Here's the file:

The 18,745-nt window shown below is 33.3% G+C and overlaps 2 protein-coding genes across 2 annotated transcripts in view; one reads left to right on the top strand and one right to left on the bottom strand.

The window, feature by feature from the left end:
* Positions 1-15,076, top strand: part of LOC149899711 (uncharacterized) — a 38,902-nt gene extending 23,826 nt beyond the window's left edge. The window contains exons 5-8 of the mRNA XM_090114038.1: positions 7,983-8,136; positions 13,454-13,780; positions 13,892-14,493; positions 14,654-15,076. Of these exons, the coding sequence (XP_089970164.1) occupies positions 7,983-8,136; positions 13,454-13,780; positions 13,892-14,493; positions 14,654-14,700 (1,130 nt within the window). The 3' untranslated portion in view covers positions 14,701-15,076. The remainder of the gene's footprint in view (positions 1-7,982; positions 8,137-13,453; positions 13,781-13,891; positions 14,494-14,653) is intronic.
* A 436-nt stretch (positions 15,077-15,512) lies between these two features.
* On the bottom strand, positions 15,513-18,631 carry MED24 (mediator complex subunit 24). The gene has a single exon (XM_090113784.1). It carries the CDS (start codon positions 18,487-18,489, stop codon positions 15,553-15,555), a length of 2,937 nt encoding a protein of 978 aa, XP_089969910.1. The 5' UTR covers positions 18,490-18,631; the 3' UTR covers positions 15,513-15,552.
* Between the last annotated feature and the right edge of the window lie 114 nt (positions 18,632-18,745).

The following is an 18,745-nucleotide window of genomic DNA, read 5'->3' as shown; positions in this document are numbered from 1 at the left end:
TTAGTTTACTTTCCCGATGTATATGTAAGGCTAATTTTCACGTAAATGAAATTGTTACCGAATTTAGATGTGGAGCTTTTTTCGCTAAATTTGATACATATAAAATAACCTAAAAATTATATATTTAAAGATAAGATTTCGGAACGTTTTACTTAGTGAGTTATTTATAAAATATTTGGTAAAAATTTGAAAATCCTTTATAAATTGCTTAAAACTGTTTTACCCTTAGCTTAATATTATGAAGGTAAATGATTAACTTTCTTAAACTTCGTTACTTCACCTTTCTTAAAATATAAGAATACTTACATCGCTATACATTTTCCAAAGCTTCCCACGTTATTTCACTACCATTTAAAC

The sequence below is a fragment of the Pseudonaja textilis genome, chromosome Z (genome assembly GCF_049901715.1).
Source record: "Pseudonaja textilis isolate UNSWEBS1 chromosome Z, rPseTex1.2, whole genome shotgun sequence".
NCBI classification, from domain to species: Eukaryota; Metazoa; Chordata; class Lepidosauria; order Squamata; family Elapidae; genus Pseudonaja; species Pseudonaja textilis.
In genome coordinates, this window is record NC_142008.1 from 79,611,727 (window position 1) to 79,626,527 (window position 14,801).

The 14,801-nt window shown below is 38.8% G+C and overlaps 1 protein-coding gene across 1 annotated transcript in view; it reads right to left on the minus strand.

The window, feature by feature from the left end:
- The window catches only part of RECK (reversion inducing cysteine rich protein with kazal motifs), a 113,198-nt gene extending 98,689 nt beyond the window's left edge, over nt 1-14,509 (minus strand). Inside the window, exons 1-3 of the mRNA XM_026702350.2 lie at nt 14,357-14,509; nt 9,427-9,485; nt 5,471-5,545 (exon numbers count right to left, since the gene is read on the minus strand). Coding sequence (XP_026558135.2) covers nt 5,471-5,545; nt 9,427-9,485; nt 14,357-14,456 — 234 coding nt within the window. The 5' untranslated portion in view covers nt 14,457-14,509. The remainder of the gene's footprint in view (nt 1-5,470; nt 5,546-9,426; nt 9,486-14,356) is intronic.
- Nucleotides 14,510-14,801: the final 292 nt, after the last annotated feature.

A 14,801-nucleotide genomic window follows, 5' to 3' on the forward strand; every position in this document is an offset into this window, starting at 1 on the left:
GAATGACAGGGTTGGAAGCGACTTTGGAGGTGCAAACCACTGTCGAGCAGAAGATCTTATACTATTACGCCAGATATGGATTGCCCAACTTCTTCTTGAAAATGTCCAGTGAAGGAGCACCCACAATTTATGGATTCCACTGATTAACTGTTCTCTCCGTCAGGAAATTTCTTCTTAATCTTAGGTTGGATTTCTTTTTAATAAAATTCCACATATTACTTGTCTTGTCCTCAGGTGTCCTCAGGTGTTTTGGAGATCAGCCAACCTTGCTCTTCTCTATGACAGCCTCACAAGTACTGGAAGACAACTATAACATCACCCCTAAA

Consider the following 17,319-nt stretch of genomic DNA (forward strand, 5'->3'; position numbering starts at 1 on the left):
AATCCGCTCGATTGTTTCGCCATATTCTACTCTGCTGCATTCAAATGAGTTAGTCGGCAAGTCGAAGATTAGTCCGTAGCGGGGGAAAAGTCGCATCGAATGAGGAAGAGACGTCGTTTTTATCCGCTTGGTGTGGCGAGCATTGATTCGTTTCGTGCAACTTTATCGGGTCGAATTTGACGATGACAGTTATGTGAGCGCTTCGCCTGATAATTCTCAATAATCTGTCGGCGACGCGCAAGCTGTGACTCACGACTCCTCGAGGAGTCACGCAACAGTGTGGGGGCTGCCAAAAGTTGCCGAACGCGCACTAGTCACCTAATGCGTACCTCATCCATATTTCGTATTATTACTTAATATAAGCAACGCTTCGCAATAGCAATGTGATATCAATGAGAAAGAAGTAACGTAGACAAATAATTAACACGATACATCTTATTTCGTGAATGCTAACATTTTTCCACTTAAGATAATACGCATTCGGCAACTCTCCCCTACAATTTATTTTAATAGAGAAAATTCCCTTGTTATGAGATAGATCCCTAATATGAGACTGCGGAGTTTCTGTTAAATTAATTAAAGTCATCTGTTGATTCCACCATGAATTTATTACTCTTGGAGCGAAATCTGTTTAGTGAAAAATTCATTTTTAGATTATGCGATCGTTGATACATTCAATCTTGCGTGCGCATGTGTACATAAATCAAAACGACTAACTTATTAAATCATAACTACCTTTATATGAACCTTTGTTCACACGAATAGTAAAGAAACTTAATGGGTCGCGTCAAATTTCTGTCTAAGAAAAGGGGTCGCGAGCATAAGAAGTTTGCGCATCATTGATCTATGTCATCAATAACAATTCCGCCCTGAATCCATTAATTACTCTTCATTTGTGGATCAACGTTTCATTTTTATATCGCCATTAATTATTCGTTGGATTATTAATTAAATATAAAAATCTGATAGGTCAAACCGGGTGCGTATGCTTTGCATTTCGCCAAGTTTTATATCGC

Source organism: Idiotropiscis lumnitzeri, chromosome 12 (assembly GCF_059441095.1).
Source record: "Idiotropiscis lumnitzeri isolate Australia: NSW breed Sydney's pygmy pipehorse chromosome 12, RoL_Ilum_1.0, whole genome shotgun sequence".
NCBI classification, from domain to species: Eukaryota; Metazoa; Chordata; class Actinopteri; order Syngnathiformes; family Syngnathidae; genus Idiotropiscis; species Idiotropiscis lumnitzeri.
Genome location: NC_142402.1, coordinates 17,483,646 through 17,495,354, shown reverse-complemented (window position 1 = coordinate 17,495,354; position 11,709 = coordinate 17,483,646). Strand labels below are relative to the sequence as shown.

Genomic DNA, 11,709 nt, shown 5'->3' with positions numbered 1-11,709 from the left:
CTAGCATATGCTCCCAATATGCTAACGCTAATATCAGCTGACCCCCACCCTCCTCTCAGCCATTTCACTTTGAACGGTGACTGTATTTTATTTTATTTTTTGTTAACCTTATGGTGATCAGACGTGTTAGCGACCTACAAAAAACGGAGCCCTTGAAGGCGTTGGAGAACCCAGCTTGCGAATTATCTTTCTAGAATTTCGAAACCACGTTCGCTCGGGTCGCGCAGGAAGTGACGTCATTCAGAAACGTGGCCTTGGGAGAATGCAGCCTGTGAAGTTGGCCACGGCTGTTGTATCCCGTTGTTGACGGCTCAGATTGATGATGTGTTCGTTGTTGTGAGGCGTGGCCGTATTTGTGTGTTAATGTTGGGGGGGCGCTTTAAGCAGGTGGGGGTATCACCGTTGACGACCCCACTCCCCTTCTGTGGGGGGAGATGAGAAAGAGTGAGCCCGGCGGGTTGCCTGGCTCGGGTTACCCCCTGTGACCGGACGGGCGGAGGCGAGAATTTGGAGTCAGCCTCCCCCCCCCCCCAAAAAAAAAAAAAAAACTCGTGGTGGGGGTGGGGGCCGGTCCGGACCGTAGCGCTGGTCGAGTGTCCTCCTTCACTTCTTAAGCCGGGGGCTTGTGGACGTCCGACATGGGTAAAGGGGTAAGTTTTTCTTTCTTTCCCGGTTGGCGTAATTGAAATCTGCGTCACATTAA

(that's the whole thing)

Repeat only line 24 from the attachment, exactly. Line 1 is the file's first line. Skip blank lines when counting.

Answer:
Genome location: NC_142402.1, coordinates 17,483,646 through 17,495,354, shown reverse-complemented (window position 1 = coordinate 17,495,354; position 11,709 = coordinate 17,483,646). Strand labels below are relative to the sequence as shown.